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Canada Border Services Agency’s use of facial recognition flags man with two identities

A Pakistan-born employee at an Alberta, Canada restaurant has been ordered to leave Canada after the Canada Border Services Agency’s (CBSA) facial recognition software analyzed his driver’s license photo and determined he is an entirely different person, according to a report by National Post.

Farhan Mahmood, 38, contends that he is caught in an unusual circumstance where he and another man, Muhammad Irfan, 39, share the same face.

However, CBSA said that its biometric technology detected a man who is not legally permitted to be in Canada.

This marks one of the first reported cases of CBSA using facial recognition data to investigate immigrant status, despite the agency’s focus on using the technology for years.

CBSA said that Mahmood and Irfa are the same individual in actuality — just not on paper.

Both Irfan’s and Mahmood’s photos were entered into the Alberta Motor Vehicle System called MOVES. The CBSA ran Irfan’s 2003 driver’s license photo through the Alberta MOVES database, where the system determined that Mahmood’s 2007 driver’s license photo was a 100% match and his 2012 photo an 82.5% match.

The supervisor of Alberta’s facial recognition unit also performed a manual comparison of the photos and concluded that they were are “the strongest possible match.”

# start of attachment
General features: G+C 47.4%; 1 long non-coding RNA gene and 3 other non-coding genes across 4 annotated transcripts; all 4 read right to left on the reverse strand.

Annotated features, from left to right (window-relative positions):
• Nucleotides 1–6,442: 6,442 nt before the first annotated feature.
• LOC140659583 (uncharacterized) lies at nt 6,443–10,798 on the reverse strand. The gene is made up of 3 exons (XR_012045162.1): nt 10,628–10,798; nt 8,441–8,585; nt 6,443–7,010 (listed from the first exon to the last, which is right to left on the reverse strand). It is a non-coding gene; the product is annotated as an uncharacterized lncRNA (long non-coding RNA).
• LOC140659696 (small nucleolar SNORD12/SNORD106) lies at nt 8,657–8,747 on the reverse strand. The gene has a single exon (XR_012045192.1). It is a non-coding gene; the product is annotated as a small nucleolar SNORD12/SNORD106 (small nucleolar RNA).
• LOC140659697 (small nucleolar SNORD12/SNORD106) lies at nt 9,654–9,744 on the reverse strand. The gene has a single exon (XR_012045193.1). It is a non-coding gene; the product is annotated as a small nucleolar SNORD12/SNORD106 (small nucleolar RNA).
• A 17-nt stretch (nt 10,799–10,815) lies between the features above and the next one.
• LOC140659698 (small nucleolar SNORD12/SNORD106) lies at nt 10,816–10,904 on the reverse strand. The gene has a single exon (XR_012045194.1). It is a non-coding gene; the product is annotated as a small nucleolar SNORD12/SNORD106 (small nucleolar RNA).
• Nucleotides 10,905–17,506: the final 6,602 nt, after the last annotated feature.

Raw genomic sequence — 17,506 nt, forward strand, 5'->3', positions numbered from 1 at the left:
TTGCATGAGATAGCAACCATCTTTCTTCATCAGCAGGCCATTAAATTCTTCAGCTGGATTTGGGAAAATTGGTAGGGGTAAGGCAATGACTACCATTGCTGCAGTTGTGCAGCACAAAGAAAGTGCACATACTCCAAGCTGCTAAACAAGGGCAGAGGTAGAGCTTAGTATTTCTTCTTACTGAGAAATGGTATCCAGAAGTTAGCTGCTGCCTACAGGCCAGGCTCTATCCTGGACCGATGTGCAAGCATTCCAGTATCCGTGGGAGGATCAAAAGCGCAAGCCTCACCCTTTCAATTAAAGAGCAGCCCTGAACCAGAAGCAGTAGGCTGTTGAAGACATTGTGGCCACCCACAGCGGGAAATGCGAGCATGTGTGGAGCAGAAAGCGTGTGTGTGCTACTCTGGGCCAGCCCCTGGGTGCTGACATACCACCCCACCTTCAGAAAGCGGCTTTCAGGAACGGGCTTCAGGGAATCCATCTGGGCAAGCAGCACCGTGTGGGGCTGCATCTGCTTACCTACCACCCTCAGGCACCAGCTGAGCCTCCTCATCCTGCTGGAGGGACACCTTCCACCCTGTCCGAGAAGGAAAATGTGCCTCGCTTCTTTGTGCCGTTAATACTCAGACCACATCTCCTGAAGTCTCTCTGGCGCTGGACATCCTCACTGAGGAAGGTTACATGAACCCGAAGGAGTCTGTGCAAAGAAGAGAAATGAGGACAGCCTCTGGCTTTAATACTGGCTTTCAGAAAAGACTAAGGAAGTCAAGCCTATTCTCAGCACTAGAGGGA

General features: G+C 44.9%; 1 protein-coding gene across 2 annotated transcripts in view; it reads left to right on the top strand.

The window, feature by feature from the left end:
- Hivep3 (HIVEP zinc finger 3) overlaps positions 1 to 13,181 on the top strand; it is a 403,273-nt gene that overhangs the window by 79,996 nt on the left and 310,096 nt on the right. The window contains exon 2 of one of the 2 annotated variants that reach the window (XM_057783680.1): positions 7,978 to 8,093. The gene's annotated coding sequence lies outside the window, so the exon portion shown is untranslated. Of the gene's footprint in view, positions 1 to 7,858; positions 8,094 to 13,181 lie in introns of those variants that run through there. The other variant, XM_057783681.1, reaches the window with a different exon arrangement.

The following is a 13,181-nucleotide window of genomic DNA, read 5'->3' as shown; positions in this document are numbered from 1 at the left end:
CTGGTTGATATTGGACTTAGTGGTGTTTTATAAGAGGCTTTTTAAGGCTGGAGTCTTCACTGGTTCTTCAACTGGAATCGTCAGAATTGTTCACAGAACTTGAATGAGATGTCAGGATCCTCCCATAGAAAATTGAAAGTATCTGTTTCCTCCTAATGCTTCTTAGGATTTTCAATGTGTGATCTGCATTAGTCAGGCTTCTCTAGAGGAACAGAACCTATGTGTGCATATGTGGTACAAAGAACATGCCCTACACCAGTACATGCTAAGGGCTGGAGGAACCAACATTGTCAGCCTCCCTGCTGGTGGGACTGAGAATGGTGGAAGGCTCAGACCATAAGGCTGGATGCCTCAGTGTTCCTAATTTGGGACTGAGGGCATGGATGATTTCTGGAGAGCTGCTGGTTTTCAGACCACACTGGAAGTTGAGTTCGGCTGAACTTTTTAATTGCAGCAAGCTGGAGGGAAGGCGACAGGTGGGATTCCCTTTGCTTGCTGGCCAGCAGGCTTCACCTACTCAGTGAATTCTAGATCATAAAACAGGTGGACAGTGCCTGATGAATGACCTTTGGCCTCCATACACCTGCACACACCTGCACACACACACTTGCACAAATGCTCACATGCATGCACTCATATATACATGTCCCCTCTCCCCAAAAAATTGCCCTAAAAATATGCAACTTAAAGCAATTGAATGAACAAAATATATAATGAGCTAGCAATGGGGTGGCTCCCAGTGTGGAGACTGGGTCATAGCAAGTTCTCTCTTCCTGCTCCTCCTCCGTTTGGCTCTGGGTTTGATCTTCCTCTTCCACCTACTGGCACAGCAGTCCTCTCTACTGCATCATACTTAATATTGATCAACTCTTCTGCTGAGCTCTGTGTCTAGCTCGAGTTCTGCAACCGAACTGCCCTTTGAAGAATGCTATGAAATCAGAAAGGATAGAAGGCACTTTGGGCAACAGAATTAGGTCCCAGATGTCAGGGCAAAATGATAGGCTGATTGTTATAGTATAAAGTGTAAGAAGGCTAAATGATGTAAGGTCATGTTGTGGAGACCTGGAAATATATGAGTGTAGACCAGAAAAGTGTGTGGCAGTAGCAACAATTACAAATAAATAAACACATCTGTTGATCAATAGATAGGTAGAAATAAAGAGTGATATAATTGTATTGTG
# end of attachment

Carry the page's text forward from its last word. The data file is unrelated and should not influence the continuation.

CBSA tried to have Mahmood deported over allegations of falsely representing himself, however, the Canadian immigration system’s set of checks and balances made it difficult to determine his outcome.

In 2015, the Immigration and Refugee Board held a hearing where Mahmood and CBSA testified their case.

“Even to an untrained eye the Irfan image and Mahmood images have striking similarities,” said George Pemberton, the IRB adjudicator, in his decision.

Despite agreeing that Mahmood and Irfan were the same individual, the adjudicator did not declare him inadmissible to Canada.

In its appeal to the IRB’s appeal division, the government ruled that there was sufficient reason to consider Mahmood inadmissible.

Mahmood appealed to the Federal Court in which Justice Glennys McVeigh dismissed his appeal.

CBSA has been ramping up its use of facial recognition analysis to eliminate false duplicates. In September, CBSA revealed in a report that a cyberattack on their facial recognition or fingerprints databases could either prevent innocent travellers from entering the country or allow the wrong individuals in.

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